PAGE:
Whittingham, County Asylum.

Whittingham mental hospital was completed in June 1875 as the fourth Lancashire County Asylum. Designed by county architect Henry Littler, the asylum was located 7 miles from the nearby town of Preston.

At full capacity the asylum was home to nearing 3,533 patients (and 600 staff) making it the largest populated in Great Britain and second largest in Europe.

The design of the red brick buildings takes form of multiple detached quadrangle blocks with inter-connecting corridors that radiate out from a central axis.

The entire site like so many others from the Victorian era thrived off of its own self-sufficiency. The asylum owned its own railway station, 500 acres of farmland, a water tower, cinema/theatre brewery and butchers and in the early years even the bricks were made from red clay that was excavated from the site. The exception to self containment from the outside world was that coal supplies used to be brought up to the hospital by horse and cart prior to the extension that was made to the railway line, this line however was shut down in 1957.

The hospital also sported its own bandstand, a patient's military band, and various extensions that were made over the years to the original buildings such as a separate unit constructed for the treatment of infectious diseases.

During the summer of 1967, the entire asylum witnessed one of its darkest moments in history which prompted a public commission of enquiry that lead to an investigation in 1971. These allegations were made by two senior members of staff, and the stories of unspeakable cruelty inflicted onto patients and money laundering began to leak like disease.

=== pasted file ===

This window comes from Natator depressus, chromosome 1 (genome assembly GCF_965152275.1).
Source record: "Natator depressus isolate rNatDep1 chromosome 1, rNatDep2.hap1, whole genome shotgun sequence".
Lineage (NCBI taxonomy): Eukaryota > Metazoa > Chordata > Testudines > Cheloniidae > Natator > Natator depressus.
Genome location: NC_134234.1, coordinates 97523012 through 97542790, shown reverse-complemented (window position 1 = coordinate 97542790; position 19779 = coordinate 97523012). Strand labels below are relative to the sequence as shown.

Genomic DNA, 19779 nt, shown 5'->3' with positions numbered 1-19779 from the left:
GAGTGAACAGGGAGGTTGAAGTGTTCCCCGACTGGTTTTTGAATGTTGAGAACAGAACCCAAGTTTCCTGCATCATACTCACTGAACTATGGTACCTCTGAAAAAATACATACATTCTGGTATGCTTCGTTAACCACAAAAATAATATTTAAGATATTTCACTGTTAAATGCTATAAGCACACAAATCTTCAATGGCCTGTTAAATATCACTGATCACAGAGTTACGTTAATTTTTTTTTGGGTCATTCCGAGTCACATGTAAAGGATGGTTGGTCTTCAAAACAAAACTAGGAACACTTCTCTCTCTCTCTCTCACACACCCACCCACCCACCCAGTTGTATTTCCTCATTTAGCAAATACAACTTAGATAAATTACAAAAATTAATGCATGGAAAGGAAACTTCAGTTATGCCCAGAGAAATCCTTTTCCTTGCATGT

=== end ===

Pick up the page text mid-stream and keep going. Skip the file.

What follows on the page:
Forms of 'torture' were being carried out on patients in such a way that would not reveal any obvious signs of assault such as pressing cold soaking towels around their necks until they reached a level of unconsciousness. Eventually two male nurses were convicted of theft however subsequently a male nurse assaulted two elderly patients, one of whom died as a result of the attack and the nurse was convicted of manslaughter and sent to prison.

Interestingly part of the secure hospital at Whittingham that is still live was recently at the centre of a sex scandal in which a psychologist named Stephanie Reeves engaged in sexual intercourse with a patient in one of the bathrooms of the asylum whilst escorting him to the gym.

The patient aged 20 who suffered from paranoid schizophrenia has since been detained under the mental health act for battery, affray and 'unlawful wounding'! In a full confession the psychologist declared that she was pregnant with the patient's child and she was spared by the judge a 12 month prison sentence prior to giving birth due to the exceptional circumstances.

The hospital closed in 1995 and has since been left abandoned, plagued by decay and perpetual dilapidation as well as by vandals, thieves and the curious. An uneasy feeling of impending danger engulfs the beautiful grounds of Whittingham thanks to metal thieves and scavengers on the prowl and in the year 2000 a 50 year old man was viciously stabbed whilst walking through the overgrown gardens.

A link can be followed here to a brilliant documentary Whittingham filmed in the 1980's by Nick Broomfield and Ray Gosling which delves into the daily life as experienced by patients in the asylum.

Many thanks to Mr Wrathall for all of his help (and who's wife is a descendent of Cooper & Tullis of Preston .Cooper & Tullis erected 6 of the earliest cottages on the hospital site and later erected the central part of Whittingham known as St Luke's along with 2 detached lodges.)





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